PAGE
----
Okay, I admit it. That title is misleading, because there’s nothing you can do. Nothing whatsoever.
My first book signing for my first picture book for kids, (Mostly) Wordless, was in a comic book store. My book is not a comic book, but for a number of overly complicated reasons its main distributor was a comic book distributor, and at the time, a comic book store called Bizarro World was the only place in town that was able to get ahold of it. So Bizarro World it was. Bizarro World would be where I would have my book’s official release party.
Let me say here and now that I am forever grateful to Dan, its proprietor, who ordered an embarrassing number of books for the event.
Like many childless people, I have the irrational need to try to make children like me.
He did what he could. I too, tried to do my part. I made a poster for the window. I canvassed the local businesses with flyers. I promoted it on social media. At the signing, I laid out cookies, vegetables and dip. I had T-shirts and postcards and piles of books. I hoped for a little walk-in interest at least.
Then there were the Magic guys. I resented, to no end, the Magic guys. There was to be a Magic: The Gathering fantasy card tournament during the second hour of my signing, and there was nothing I could do about it. It was to be held at a series of tables directly behind me. I was not going to let those Magic guys have any of my cookies. No cookies for them.
But this didn’t turn out to be a problem. No one ate the cookies. Or the dip. No one but me.
In the first hour, no more than three people came up to the table—one, to ask me where the graphic novels were. I wanted to say that the graphic novels were everywhere but where she was standing at that moment, but instead I just told her to go to the front counter and ask them. I sold no books.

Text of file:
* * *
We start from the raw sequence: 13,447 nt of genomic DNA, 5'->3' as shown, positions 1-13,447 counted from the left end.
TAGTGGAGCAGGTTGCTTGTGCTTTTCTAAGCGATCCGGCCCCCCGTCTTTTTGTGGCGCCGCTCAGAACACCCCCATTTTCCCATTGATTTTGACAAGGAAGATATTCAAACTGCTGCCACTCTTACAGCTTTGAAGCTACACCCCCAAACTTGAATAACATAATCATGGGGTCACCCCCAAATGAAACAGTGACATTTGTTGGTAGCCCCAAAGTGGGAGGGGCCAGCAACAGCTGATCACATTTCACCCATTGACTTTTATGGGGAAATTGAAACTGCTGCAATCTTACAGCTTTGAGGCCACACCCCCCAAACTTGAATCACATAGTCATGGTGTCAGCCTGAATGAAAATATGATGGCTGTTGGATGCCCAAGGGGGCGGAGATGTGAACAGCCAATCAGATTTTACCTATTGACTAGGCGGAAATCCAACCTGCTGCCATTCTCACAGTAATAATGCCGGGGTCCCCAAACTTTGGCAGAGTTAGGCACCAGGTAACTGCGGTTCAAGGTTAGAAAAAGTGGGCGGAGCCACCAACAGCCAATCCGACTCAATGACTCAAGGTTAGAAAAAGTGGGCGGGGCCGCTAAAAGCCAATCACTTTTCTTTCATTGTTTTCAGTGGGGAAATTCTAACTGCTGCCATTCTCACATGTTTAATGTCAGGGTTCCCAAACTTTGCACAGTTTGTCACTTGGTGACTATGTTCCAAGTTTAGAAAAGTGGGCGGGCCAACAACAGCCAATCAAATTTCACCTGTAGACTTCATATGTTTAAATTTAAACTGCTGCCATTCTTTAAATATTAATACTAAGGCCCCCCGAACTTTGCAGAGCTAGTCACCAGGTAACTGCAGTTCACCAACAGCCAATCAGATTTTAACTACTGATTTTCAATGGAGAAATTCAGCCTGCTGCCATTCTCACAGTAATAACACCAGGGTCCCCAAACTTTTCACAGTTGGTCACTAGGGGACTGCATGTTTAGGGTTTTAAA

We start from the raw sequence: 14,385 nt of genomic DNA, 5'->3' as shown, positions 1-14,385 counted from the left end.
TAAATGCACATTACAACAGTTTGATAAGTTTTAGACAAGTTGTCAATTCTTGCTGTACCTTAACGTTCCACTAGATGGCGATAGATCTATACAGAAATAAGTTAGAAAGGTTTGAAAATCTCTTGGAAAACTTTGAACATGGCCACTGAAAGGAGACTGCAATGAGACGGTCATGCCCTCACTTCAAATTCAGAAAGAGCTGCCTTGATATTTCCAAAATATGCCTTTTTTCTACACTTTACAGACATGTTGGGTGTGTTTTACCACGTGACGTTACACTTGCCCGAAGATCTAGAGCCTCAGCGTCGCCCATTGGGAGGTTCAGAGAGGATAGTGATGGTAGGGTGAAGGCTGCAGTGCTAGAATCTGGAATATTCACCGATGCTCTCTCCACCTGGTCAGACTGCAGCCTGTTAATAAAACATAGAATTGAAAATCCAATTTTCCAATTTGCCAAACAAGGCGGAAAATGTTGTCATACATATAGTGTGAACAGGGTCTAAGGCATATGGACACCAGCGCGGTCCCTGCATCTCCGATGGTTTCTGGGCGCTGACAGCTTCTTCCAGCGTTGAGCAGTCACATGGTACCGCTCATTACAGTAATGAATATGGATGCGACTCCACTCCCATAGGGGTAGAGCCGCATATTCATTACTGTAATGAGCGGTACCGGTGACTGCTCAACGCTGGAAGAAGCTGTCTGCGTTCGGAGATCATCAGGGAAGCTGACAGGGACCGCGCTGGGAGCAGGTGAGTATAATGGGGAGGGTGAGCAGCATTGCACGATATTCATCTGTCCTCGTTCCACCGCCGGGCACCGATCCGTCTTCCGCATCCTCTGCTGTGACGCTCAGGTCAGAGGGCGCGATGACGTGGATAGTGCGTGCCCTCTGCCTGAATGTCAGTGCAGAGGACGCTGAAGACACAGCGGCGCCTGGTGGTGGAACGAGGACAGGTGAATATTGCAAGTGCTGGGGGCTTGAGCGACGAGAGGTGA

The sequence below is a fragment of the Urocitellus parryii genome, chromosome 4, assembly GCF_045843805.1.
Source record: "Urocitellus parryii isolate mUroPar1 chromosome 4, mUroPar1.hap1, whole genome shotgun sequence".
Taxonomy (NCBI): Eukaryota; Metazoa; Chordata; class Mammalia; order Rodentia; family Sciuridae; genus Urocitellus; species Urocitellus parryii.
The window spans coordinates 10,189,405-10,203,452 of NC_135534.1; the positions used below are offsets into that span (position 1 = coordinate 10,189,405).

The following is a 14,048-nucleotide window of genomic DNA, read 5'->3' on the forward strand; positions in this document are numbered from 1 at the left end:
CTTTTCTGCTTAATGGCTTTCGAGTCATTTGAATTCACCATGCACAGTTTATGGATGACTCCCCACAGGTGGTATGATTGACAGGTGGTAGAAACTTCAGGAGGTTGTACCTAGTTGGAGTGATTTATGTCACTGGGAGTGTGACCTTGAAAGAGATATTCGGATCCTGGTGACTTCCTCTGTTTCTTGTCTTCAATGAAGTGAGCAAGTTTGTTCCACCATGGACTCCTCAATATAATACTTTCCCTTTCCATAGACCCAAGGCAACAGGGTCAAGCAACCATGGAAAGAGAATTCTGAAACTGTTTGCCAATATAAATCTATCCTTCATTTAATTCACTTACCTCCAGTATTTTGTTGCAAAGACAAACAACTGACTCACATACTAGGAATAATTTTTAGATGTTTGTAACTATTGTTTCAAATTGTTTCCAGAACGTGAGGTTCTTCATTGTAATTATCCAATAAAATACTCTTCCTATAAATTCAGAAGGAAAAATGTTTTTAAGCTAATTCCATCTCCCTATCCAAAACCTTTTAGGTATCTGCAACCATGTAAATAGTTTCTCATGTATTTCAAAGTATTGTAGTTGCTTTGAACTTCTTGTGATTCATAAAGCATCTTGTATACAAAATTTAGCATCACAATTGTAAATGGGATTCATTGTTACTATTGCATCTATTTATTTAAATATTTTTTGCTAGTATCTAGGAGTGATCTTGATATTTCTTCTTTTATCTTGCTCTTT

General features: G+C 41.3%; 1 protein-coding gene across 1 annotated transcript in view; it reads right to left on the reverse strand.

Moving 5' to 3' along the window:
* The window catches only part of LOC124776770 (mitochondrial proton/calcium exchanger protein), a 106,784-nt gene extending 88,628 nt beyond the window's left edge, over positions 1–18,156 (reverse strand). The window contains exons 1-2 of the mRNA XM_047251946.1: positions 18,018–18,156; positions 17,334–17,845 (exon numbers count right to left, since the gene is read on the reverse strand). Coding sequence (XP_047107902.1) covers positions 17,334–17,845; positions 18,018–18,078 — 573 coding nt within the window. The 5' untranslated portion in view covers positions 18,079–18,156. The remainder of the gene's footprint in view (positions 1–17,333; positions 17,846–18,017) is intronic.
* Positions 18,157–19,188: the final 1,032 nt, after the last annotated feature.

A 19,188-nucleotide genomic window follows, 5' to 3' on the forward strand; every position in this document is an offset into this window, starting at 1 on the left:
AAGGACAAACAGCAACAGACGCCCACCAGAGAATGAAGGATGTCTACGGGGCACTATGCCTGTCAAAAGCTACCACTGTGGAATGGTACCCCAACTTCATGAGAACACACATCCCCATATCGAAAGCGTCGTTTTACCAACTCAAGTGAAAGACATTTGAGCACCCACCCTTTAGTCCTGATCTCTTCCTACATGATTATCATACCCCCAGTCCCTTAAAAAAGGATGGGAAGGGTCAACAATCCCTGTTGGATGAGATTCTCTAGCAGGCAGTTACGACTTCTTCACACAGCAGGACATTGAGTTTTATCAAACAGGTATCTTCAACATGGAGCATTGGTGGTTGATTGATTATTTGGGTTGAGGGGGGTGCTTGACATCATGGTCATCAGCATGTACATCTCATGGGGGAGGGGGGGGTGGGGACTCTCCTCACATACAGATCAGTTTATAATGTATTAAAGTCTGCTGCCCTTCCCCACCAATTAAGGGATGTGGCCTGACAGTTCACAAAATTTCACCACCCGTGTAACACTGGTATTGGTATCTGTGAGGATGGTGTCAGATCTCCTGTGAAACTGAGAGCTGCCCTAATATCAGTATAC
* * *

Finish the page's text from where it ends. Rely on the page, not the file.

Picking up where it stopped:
Then more nothing. And after eating a few cookies, I was starting to feel a little light-headed from the sugar intake.
In the second hour a nine-year-old boy decided to sit in the empty chair next to me. I asked if he’d like to see my book. He said “Okay,” and then proceeded to tear through it like a baby bear investigating a fresh kill. The way he was pawing at it, I was sure that at any minute he would pick the carcass clean and there would be nothing left of it, but to my relief, he soon lost interest and threw the book back into the pile.
Like many childless people, I have the irrational need to try to make children like me, but have no clue how to do it. I offered him a cookie. Kids like cookies. I said, “The cookies and postcards are free.”
This was my first mistake.
“You’re joking with me,” he said.
No, I wasn’t joking, they were indeed free.
“You mean they’re free?”
Yes, they’re free.
“You mean they’re really free?”
And then I realized what he was doing.
“Okay, quit being silly,” I said with a strained smile. Heh heh.
“No, I’m being serious. You’re not joking with me? They’re free?”
Because he wasn’t going for the cookies and I knew that I would be all over those cookies if I were nine, I figured that maybe there was something to this, so we continued this banter until I finally accepted that I’d been had.
I ended up selling a total of two books to two guys in the Magic: The Gathering tournament. From now on the Magic: The Gathering guys can have all the cookies. All the cookies they want.
Public domain photo from WikiCommons.